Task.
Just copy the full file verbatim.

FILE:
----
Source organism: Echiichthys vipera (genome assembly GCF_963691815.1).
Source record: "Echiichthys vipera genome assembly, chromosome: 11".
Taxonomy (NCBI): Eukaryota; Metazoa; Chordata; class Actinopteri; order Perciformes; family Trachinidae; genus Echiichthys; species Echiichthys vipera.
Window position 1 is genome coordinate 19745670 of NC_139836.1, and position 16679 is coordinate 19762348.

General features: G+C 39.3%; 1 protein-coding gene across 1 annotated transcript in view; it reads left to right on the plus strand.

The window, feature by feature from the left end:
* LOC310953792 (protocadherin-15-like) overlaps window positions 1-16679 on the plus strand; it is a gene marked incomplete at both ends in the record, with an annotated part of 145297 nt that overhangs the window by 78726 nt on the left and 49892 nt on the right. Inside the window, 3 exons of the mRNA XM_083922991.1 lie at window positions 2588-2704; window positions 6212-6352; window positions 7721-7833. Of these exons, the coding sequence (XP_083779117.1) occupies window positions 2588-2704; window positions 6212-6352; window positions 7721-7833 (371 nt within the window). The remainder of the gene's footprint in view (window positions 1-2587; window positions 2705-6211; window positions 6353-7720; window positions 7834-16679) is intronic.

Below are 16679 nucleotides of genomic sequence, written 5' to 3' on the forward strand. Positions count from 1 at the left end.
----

Source organism: Echiichthys vipera (genome assembly GCF_963691815.1).
Source record: "Echiichthys vipera genome assembly, chromosome: 11".
Taxonomy (NCBI): Eukaryota; Metazoa; Chordata; class Actinopteri; order Perciformes; family Trachinidae; genus Echiichthys; species Echiichthys vipera.
Window position 1 is genome coordinate 19745670 of NC_139836.1, and position 16679 is coordinate 19762348.

General features: G+C 39.3%; 1 protein-coding gene across 1 annotated transcript in view; it reads left to right on the plus strand.

The window, feature by feature from the left end:
* LOC310953792 (protocadherin-15-like) overlaps window positions 1-16679 on the plus strand; it is a gene marked incomplete at both ends in the record, with an annotated part of 145297 nt that overhangs the window by 78726 nt on the left and 49892 nt on the right. Inside the window, 3 exons of the mRNA XM_083922991.1 lie at window positions 2588-2704; window positions 6212-6352; window positions 7721-7833. Of these exons, the coding sequence (XP_083779117.1) occupies window positions 2588-2704; window positions 6212-6352; window positions 7721-7833 (371 nt within the window). The remainder of the gene's footprint in view (window positions 1-2587; window positions 2705-6211; window positions 6353-7720; window positions 7834-16679) is intronic.

Below are 16679 nucleotides of genomic sequence, written 5' to 3' on the forward strand. Positions count from 1 at the left end.